Career Advice – Important Considerations When Changing Career

Careers Advice can take so many forms, ranging from advice from a close friend or relative to a full career assessment and a structured plan carried out by a qualified careers advisor. One of the problems is that almost anyone can set themselves up as a careers advice counsellor and the various certifications and qualifications are not clearly differentiated. Most careers advice is intended for and directed to college or school graduates. The quality of this advice varies tremendously and often it is the case that the advisor has little or no real experience in the market place within which careers are built and followed.

In the current climate of job insecurity, it is increasingly the case that careers advice needs to be sought by those who have already been engaged in the job market and who have a chosen profession or role already well established. Advising a college student or graduate is very different from advising a professional, already having several years of experience in their chosen career path. The starting point for any careers advice should be a detailed analysis of what it is that motivates inspires and rewards any particular individual. This can be wide ranging and almost infinitely variable from person to person.

Happily we all have our own desires, wants, and values and one person's inspiration can be another's total turn-off. In an already established career these wants and values can be influenced by past experience in previously held roles or jobs, where the particular values may or may not have been met.

Once you have identified your particular wants needs values and requirements, the next stage should be the identification of your own skills, talents and competencies. These will be used in preparing your resume or CV. The resume fulfills several objectives. It must first get you noticed. Anything beyond a two page resume is too much and will be likely overlooked by whoever is doing the recruiting.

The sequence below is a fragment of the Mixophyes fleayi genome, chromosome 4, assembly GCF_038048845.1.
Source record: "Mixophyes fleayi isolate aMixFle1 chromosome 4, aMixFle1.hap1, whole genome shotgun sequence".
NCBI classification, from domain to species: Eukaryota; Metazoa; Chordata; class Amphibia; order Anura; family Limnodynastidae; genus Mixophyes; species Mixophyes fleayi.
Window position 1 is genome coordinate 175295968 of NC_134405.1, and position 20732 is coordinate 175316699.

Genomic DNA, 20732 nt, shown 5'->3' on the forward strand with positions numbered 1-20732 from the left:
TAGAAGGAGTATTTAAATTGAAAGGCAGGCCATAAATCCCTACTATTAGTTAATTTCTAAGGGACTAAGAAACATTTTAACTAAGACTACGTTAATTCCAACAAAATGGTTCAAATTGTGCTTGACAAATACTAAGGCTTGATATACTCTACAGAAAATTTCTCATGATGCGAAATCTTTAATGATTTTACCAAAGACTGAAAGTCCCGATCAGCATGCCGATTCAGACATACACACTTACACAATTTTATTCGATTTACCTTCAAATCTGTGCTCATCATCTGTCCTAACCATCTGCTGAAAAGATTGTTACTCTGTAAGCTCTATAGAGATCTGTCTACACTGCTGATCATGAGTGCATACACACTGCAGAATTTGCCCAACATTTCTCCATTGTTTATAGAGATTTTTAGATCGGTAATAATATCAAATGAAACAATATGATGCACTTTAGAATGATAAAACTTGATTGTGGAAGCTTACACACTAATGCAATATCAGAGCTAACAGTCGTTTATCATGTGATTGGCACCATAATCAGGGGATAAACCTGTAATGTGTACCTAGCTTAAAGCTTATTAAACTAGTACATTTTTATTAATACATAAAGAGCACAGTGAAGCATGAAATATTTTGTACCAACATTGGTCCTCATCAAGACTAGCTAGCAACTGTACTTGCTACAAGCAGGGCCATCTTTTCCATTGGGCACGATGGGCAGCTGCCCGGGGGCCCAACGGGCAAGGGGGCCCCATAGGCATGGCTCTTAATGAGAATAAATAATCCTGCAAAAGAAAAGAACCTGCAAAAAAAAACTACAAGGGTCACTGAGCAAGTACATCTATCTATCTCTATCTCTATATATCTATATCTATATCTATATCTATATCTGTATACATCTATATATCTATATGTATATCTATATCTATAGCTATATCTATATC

Bear in mind that the recruiter would probably rather not have many resumes to choose from. For him or her, they just want the perfect candidate. It is up to you to be that perfect candidate and a resume that imparts sufficient information is the starting point. Avoid long winded explanations and confine yourself to laying out your past achievements, demonstrating as you do so, your suitability for the role you are seeking

The resume is the selling document for the product. The product is you. Remember also that your objective at the beginning is not to secure the job. Your objective at the beginning is to get the interview. The next objective is to get the second or subsequent interview. Finally, your objective in the process is still not to secure the job but to obtain the offer of a job. This is the process that should emerge as a result of the careers advice that you obtain. Follow this process and you will be successful in your job search.